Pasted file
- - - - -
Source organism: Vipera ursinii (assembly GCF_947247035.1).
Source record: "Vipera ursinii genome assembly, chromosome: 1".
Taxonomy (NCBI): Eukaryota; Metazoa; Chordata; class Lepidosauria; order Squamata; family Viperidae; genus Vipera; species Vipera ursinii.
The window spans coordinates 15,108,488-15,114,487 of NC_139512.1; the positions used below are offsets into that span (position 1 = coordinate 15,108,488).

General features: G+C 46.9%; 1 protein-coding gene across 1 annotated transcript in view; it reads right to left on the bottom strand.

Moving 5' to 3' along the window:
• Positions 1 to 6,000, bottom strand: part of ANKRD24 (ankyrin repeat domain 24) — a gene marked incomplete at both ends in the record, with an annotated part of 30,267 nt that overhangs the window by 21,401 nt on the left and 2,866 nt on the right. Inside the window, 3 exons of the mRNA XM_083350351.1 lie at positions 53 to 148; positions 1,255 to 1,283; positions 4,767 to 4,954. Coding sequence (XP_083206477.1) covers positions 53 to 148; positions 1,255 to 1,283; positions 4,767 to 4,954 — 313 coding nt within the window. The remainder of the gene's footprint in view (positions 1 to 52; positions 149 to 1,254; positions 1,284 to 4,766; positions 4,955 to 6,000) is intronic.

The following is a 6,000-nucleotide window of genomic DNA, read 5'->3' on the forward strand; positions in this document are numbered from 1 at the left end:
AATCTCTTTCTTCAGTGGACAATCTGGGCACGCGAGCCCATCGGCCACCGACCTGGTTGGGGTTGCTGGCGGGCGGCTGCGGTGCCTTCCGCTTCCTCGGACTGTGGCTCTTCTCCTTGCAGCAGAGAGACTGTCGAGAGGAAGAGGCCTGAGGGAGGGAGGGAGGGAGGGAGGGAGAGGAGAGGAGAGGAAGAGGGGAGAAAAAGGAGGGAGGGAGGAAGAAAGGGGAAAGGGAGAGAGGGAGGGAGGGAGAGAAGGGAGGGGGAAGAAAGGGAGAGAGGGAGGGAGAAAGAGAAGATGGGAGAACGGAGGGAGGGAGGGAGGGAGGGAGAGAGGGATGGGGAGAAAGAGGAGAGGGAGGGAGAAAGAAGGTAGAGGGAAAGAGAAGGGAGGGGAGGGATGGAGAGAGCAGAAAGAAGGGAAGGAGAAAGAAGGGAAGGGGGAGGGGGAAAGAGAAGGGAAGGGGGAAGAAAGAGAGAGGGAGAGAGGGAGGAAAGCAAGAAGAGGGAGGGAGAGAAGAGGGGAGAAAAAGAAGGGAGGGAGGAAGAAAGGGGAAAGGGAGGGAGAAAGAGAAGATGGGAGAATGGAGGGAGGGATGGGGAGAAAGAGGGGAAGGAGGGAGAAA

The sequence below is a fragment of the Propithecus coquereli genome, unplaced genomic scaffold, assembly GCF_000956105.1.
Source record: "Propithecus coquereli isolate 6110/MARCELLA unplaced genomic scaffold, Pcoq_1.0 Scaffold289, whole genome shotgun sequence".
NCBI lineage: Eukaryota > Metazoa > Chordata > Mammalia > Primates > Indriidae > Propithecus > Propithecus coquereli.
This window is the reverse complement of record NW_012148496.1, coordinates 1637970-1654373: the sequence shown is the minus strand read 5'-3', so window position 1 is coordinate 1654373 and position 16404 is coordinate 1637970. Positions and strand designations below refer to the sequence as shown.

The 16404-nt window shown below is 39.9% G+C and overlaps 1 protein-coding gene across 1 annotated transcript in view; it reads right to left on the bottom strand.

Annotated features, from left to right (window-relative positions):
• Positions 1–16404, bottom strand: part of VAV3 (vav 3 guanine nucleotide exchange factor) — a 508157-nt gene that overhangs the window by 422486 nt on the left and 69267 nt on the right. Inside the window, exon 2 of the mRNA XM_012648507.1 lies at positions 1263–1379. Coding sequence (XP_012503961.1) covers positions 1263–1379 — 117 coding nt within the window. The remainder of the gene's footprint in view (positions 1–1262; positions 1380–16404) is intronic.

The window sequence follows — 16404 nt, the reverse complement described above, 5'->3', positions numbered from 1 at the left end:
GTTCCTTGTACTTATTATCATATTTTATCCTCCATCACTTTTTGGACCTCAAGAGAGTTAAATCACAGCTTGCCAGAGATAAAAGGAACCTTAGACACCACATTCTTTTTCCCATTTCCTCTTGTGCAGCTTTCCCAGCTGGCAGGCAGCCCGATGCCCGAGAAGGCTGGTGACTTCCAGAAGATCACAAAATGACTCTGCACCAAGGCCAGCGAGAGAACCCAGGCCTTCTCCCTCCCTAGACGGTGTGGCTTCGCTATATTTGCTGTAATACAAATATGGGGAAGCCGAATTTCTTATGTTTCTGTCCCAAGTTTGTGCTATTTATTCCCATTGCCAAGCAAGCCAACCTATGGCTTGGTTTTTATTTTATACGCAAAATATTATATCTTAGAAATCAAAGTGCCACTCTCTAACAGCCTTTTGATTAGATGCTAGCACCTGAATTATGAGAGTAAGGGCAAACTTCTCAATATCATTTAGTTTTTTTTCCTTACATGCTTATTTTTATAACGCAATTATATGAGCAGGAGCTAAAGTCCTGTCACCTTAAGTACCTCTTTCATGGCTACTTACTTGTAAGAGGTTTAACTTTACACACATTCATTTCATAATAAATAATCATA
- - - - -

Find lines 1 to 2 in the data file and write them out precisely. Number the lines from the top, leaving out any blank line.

Source organism: Vipera ursinii (assembly GCF_947247035.1).
Source record: "Vipera ursinii genome assembly, chromosome: 1".